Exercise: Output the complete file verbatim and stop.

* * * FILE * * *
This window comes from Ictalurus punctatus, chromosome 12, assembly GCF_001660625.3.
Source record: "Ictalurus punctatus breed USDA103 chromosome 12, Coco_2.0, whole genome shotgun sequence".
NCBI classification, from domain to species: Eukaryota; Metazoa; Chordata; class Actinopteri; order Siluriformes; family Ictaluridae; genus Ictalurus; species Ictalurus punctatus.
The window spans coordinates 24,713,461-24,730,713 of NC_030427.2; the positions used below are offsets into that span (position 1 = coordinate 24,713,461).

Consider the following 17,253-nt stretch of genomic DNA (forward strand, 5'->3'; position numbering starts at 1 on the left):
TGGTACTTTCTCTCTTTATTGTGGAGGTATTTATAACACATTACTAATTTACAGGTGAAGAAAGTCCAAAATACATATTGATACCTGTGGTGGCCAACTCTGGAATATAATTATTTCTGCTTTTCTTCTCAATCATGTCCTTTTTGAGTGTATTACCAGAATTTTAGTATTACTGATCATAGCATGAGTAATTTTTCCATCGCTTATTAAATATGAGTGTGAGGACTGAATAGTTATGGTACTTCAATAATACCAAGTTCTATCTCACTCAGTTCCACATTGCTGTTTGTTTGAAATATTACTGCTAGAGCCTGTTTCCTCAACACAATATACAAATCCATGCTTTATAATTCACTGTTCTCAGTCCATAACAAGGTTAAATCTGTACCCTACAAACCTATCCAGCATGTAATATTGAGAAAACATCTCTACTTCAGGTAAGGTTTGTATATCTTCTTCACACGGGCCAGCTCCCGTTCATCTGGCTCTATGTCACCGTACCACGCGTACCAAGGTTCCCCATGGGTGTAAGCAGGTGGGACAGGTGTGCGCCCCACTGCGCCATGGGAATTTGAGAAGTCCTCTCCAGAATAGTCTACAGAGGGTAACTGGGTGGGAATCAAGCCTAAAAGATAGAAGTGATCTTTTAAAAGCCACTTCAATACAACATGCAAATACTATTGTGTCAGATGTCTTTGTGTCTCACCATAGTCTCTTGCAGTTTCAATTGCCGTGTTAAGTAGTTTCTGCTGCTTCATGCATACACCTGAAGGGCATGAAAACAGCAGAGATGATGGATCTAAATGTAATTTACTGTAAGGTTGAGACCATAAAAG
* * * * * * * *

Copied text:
This window comes from Ictalurus punctatus, chromosome 12, assembly GCF_001660625.3.
Source record: "Ictalurus punctatus breed USDA103 chromosome 12, Coco_2.0, whole genome shotgun sequence".
NCBI classification, from domain to species: Eukaryota; Metazoa; Chordata; class Actinopteri; order Siluriformes; family Ictaluridae; genus Ictalurus; species Ictalurus punctatus.
The window spans coordinates 24,713,461-24,730,713 of NC_030427.2; the positions used below are offsets into that span (position 1 = coordinate 24,713,461).

Consider the following 17,253-nt stretch of genomic DNA (forward strand, 5'->3'; position numbering starts at 1 on the left):
TGGTACTTTCTCTCTTTATTGTGGAGGTATTTATAACACATTACTAATTTACAGGTGAAGAAAGTCCAAAATACATATTGATACCTGTGGTGGCCAACTCTGGAATATAATTATTTCTGCTTTTCTTCTCAATCATGTCCTTTTTGAGTGTATTACCAGAATTTTAGTATTACTGATCATAGCATGAGTAATTTTTCCATCGCTTATTAAATATGAGTGTGAGGACTGAATAGTTATGGTACTTCAATAATACCAAGTTCTATCTCACTCAGTTCCACATTGCTGTTTGTTTGAAATATTACTGCTAGAGCCTGTTTCCTCAACACAATATACAAATCCATGCTTTATAATTCACTGTTCTCAGTCCATAACAAGGTTAAATCTGTACCCTACAAACCTATCCAGCATGTAATATTGAGAAAACATCTCTACTTCAGGTAAGGTTTGTATATCTTCTTCACACGGGCCAGCTCCCGTTCATCTGGCTCTATGTCACCGTACCACGCGTACCAAGGTTCCCCATGGGTGTAAGCAGGTGGGACAGGTGTGCGCCCCACTGCGCCATGGGAATTTGAGAAGTCCTCTCCAGAATAGTCTACAGAGGGTAACTGGGTGGGAATCAAGCCTAAAAGATAGAAGTGATCTTTTAAAAGCCACTTCAATACAACATGCAAATACTATTGTGTCAGATGTCTTTGTGTCTCACCATAGTCTCTTGCAGTTTCAATTGCCGTGTTAAGTAGTTTCTGCTGCTTCATGCATACACCTGAAGGGCATGAAAACAGCAGAGATGATGGATCTAAATGTAATTTACTGTAAGGTTGAGACCATAAAAG